Cruwys Morchard

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Church of the Holy Cross, Cruwys Morchard

Cruwys Morchard /ˌkrz ˈmɔːrɑːrd/ is an ecclesiastical and civil parish in the Mid Devon district of the county of Devon in England. It is located about four to five miles west of Tiverton along the road to Witheridge. The parish covers about 5,765 acres (23.33 km2) of land, and comprises a number of scattered houses and farms, and three small hamlets, Pennymoor, Way Village and Nomansland. The church and the manor house are in the centre of the parish. The population at the time of the 2000 census was 461. The parish takes its name from the Cruwys family who have been Lords of the Manor here since the reign of King John (1199–1216).


The name Morchard means the great wood or forest from the Celtic: mǭr cę̃d, Modern Welsh: mawr coed. The manorial affix is from the de Crues family who held the manor here in the 13th century.

Arms of Cruwys: Azure, a bend per bend indented argent and gules between six escallops or

The manor of Morceth is mentioned twice in the Domesday book of 1086, with part being held in-chief by William Cheever, the 35th of his 46 Devonshire holdings,[1] and part being held in-chief by Geoffrey de Montbray, Bishop of Coutances, the 73rd of his 99 Devonshire holdings.[2][3] William Cheever's lands later formed the feudal barony of Bradninch from which Cruwys Morchard was later held by the Cruwys family.[4]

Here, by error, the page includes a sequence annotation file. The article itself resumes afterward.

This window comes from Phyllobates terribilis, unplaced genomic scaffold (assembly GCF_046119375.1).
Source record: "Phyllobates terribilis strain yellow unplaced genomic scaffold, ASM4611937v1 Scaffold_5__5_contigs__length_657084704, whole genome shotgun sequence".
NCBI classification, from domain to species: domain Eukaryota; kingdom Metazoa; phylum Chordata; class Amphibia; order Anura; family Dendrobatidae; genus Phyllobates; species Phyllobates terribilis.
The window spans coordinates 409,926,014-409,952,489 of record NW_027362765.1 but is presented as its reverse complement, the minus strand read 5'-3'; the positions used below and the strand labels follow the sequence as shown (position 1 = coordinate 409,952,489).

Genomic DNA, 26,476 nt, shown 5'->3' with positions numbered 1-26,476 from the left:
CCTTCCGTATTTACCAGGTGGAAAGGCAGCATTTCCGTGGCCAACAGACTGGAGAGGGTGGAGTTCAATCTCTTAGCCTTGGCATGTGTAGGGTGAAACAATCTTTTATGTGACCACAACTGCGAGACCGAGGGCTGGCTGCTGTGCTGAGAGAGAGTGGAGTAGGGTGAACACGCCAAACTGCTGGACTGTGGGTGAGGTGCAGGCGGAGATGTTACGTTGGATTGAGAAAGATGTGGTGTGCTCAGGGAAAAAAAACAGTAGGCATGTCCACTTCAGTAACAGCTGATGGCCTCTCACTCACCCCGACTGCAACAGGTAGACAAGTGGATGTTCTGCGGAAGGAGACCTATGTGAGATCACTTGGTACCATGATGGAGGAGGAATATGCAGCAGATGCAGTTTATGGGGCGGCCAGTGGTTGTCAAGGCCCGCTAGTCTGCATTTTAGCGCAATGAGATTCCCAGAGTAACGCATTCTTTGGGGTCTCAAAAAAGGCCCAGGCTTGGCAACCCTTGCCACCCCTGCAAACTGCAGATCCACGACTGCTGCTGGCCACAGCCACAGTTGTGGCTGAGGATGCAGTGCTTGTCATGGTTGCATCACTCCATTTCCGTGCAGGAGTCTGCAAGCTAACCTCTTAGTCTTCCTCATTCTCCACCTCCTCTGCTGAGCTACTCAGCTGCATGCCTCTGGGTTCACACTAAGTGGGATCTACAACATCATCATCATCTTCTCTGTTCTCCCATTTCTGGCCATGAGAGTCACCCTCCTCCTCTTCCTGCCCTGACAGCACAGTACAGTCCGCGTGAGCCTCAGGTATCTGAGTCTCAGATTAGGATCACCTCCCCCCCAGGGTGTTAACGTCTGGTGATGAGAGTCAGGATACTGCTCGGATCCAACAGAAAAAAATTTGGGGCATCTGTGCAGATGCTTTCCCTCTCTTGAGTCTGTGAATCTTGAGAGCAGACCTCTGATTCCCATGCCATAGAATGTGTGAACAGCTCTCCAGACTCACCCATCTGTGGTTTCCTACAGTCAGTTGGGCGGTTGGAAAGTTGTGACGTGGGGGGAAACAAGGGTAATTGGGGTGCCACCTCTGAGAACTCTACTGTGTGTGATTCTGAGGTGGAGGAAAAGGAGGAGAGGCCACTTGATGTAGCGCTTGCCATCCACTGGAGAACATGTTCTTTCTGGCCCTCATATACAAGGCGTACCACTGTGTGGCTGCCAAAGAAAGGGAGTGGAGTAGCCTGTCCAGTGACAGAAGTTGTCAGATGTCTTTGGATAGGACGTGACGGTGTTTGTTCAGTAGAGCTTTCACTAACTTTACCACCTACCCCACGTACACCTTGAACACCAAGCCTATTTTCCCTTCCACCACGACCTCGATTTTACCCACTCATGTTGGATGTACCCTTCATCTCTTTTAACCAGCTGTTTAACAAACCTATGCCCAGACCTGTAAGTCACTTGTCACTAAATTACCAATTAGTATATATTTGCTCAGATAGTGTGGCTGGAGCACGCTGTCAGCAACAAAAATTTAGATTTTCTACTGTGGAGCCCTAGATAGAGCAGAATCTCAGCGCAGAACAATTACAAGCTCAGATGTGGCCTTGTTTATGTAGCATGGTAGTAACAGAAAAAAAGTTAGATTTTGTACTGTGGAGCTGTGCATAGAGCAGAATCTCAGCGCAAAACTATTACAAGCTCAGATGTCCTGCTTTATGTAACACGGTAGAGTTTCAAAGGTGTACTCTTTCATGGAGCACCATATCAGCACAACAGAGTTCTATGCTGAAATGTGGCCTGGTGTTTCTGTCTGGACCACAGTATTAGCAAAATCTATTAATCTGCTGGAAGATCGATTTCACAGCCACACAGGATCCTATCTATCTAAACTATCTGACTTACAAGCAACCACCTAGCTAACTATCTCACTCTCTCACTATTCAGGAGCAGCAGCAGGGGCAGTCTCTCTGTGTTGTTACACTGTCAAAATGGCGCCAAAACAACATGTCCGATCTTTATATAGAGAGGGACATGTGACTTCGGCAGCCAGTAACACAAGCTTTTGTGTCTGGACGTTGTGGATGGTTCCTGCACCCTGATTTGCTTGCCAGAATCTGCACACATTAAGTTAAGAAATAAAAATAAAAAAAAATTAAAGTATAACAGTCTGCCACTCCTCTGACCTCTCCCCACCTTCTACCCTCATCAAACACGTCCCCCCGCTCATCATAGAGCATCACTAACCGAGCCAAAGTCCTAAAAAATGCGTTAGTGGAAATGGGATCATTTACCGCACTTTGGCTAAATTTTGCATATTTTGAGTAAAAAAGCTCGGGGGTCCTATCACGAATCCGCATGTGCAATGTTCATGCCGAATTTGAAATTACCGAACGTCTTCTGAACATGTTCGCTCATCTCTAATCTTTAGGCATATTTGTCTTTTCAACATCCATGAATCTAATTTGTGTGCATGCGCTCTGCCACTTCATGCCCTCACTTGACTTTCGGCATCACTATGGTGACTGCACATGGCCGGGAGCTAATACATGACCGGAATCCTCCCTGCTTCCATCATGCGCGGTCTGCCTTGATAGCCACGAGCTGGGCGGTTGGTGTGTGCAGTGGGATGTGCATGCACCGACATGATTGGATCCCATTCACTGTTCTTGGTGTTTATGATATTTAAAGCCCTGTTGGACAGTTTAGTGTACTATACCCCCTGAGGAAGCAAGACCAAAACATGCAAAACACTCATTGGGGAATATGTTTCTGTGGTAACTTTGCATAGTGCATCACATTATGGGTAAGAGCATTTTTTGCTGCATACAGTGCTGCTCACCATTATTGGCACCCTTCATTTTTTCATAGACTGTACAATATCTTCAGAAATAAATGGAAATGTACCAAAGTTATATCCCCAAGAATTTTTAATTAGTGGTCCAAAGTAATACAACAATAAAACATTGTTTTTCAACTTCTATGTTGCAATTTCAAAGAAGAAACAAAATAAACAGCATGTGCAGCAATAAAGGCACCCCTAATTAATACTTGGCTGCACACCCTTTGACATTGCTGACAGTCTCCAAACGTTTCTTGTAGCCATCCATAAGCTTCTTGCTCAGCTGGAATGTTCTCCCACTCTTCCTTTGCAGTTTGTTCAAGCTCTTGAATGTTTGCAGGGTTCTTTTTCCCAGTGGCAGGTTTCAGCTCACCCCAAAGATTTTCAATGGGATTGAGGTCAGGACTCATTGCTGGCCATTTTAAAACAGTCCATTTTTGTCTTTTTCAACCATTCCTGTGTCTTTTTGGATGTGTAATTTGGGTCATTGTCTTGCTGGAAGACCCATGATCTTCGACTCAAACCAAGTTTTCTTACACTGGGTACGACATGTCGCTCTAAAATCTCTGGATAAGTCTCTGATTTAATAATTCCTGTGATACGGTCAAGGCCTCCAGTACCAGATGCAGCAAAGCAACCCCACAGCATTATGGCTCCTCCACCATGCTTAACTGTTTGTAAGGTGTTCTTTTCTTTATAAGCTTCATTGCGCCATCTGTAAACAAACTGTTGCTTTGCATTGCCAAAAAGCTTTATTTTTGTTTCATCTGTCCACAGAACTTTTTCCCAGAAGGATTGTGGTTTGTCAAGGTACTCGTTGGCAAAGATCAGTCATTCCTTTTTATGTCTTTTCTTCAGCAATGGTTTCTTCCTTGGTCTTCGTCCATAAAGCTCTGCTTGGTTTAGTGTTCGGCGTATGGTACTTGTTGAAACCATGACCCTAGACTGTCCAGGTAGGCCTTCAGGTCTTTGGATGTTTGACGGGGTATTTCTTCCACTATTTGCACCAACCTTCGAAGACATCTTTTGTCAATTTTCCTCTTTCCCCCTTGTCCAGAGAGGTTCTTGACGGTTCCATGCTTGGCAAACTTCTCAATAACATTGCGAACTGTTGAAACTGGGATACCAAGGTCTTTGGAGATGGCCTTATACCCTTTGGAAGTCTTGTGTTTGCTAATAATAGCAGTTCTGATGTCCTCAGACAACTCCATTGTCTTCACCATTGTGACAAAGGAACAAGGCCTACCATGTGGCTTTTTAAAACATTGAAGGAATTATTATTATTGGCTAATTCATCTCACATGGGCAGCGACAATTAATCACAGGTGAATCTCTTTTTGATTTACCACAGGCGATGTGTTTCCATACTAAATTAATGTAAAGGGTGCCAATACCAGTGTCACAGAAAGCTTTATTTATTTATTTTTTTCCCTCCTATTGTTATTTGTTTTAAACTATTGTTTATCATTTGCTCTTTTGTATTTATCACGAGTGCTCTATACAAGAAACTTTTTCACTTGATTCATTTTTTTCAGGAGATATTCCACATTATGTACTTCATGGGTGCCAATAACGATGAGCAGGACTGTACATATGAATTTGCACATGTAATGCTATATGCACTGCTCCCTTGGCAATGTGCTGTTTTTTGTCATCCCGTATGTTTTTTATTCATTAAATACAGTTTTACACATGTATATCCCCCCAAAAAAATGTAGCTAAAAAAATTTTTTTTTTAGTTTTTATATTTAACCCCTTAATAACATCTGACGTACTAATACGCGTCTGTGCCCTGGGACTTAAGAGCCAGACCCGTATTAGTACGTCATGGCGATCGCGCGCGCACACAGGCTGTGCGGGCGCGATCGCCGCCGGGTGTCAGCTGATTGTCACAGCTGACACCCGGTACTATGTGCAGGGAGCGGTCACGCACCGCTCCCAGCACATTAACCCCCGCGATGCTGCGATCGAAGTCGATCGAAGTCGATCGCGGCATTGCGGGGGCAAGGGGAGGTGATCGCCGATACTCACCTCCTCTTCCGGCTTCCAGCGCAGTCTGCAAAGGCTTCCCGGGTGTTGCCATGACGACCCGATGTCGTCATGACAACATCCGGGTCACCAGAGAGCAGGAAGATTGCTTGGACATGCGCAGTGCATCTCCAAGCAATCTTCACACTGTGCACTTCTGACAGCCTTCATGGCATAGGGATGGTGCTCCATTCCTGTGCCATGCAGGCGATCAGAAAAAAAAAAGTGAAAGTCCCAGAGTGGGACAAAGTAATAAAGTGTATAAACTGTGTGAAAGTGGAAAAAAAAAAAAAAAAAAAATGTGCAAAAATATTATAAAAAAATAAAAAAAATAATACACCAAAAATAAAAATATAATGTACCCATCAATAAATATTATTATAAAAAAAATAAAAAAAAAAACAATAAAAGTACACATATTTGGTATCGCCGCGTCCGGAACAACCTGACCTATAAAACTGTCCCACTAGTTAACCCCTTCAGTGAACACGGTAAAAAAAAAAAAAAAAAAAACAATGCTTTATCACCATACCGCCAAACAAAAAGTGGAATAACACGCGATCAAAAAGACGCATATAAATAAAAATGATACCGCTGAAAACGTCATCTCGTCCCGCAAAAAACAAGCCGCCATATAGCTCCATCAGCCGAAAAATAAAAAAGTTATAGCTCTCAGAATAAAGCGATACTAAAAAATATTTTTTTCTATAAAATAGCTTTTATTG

Church of Holy Cross[edit]

It is believed that a wooden church existed in Cruwys Morchard from the time of Godfrey de Sowy, who was the first rector in 1262. The Church of the Holy Cross was built in 1529[5] with a spire on top of the church tower. This, however, was struck by lightning in 1689, and the consequent major fire, which melted the bells, necessitated the rebuilding of the top stage of the tower in brick. It also destroyed painted windows which bore the arms of the Cruwys family. The repairs, which also involved a new roof and new pews, took thirteen years to complete. The windows were replaced with stained glass renderings of the Cruwys arms.

There was also a chapel belonging to Cruwys Morchard House which was the burial place of the Cruwys family, but the chapel was destroyed by Oliver Cromwell, and it is believed that many family monuments were destroyed at the same time.


Cruwys Morchard House, birthplace of Robert Cruwys


  1. ^ Thorn, Caroline & Frank, (eds.) Domesday Book, (Morris, John, gen.ed.) Vol. 9, Devon, Parts 1 & 2, Phillimore Press, Chichester, 1985, chap.19, holdings of William Cheever, 19,35, Morceth
  2. ^ Thorn, chap 3,73
  3. ^ "Cruwys Morchard - History". Cruwys Morchard Parish Council. 2004. Archived from the original on 14 March 2007. Retrieved 3 April 2007.
  4. ^ Thorn, part 2, 19,35
  5. ^ Transcribed by Debbie Kennett (2006). "Letter from George Sharland Cruwys to Frederick Stockdale, 2nd January 1841". GENUKI. Retrieved 3 April 2007.
  6. ^ a b Debbie Kennett (2007). "Cruwys One-Name Study". Guild of One-Name Studies. Retrieved 3 April 2007.

External links[edit]

Coordinates: 50°53′52″N 3°36′07″W / 50.89778°N 3.60194°W / 50.89778; -3.60194